According to Stamopoulos, leaders who pursue change require professional knowledge of research, leadership and pedagogy. To develop professional identity, early childhood leaders need to think in alternative ways, to reshape and reconstruct who they are, what they stand for, and what they want to achieve. An interpretative lens looks to include all stakeholders in the organization. Relational trust involves motivation and empowerment in the creation of collaborative alliances. What inspired me about Heather’s dissertation; Navigating the changing landscape of early education within a preschool setting was her focus on distributed leadership which refers to the collaboration of several educators’ knowledge and skill sets as a key resource for guiding change. Heather included these quotes in her thesis:
Distributed leadership in theoretical terms means multiple sources of guidance and direction, following the contours of expertise in an organization, made coherent through a common culture (Harris, 2005, p.81).
The responsibilities and demands of early childhood care and education are such that they cannot be adequately met by one person working alone (Jones & Pound, 2008, p. 25).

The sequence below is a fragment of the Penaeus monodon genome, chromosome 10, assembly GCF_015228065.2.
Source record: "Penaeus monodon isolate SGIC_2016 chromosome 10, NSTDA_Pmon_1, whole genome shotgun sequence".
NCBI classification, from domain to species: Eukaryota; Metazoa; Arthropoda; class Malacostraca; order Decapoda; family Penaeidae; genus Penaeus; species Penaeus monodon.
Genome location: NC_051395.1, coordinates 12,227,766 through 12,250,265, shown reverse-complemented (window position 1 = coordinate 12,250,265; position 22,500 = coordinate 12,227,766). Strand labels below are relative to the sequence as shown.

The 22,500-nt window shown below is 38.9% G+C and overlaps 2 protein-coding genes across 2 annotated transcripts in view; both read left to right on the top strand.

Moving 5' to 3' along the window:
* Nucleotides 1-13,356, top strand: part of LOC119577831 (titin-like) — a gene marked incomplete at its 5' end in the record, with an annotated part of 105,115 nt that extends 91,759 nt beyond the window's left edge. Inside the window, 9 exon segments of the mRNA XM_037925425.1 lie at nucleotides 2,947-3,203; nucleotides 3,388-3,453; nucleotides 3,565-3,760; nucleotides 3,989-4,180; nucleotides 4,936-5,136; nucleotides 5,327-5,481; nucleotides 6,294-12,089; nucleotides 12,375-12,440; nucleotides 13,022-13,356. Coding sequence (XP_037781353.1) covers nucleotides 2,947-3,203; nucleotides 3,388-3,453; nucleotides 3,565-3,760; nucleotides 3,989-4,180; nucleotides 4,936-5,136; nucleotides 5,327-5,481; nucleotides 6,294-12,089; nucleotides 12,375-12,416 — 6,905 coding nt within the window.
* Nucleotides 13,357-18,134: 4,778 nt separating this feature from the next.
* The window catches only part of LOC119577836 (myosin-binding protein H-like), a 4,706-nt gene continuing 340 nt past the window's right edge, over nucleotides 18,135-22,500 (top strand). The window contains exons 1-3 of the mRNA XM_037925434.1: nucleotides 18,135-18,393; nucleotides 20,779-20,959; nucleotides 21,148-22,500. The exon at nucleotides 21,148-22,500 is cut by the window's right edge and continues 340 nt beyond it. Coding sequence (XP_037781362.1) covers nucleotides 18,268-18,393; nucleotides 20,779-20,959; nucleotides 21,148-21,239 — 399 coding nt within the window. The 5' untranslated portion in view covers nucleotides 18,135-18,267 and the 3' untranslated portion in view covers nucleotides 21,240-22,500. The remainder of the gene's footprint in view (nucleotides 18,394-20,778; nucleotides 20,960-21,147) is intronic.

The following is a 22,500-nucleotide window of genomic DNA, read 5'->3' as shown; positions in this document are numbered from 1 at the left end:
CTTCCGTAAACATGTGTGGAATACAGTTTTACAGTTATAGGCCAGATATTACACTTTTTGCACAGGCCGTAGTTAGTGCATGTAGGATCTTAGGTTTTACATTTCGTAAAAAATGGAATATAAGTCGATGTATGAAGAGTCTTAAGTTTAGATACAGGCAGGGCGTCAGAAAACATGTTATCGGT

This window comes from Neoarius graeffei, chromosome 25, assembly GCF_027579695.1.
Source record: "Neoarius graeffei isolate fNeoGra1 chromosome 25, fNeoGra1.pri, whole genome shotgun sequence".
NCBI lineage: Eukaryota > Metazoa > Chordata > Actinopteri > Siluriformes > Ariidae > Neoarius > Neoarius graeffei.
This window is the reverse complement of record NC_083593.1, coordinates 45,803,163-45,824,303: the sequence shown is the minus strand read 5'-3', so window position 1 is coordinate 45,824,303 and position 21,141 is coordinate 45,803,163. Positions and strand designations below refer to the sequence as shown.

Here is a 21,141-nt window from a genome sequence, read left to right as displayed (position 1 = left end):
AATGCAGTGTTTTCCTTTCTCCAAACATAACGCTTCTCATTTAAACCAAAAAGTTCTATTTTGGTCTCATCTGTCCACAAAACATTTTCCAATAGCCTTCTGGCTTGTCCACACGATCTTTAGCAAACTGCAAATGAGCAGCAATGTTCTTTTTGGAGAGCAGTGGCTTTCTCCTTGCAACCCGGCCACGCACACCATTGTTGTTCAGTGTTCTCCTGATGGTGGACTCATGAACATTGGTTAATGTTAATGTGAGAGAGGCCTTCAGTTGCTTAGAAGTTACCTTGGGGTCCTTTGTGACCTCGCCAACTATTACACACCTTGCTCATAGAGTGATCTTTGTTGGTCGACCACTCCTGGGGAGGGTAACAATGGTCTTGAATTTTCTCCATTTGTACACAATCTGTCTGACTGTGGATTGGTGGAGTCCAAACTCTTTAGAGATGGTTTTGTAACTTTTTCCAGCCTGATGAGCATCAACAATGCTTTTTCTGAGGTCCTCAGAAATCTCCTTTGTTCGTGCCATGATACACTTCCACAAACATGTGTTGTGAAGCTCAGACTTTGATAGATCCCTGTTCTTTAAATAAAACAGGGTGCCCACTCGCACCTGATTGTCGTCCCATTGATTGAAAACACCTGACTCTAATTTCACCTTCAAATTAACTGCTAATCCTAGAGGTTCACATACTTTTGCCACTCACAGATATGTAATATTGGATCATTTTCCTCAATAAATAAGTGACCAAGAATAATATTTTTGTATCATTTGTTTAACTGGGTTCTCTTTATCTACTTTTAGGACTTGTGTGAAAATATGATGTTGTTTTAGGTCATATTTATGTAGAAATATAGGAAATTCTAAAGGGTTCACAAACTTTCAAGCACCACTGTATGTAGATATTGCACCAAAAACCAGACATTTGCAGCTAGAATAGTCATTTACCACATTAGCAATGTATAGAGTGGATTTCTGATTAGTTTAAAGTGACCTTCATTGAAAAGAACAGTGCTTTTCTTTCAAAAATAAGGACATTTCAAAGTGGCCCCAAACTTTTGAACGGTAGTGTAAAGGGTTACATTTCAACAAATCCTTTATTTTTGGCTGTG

In Heather’s own words; “as early educators we believe that our role is to be a co-constructor of knowledge and this belief should be upheld and weaved throughout our organization”. The early years sector does demand strong leadership to move forward into the 21st century. Leadership is required to raise the entire profile of the profession. Both Julie and Heather give me hope that when Cindy and I are truly retired that our profession will be well served by others. When I shared this blog post with Cindy prior to publishing she suggested we share who our mentors have been. Cindy says that early in her career she was mentored by an amazing physiotherapist who truly embraced therapeutic play and the competence of each child. Together they offered a nursery school program for children with exceptionalities. To this day Cindy credits her understanding of holistic child development to her first mentor. Cindy states that “if you were to ask me now who my pedagogical mentor is, I would whole heartily respond with Diane Kashin, my colleague and critical friend. We still nudge one another forward as we continue to navigate this professional journey with passion and curiosity!” I (Diane) concur. I am very lucky to have Cindy in my life for all her good-spirited nudging! Early in my career, my most memorable mentor was Nancy Brown. When I started teaching ECE I had so much to learn but I didn’t want to be “taught”! Nancy, a more experienced educator had a way of making me feel like I had so much to offer and at the same time, showed me how important it was to challenge the status quo so as to give children the rich play and learning environments and experiences that they deserve. Who are your mentors? Mention them in the comment section! Who are the emerging leaders in ECE that you have come to know? Mention them in the comment section! Let’s rise by lifting others!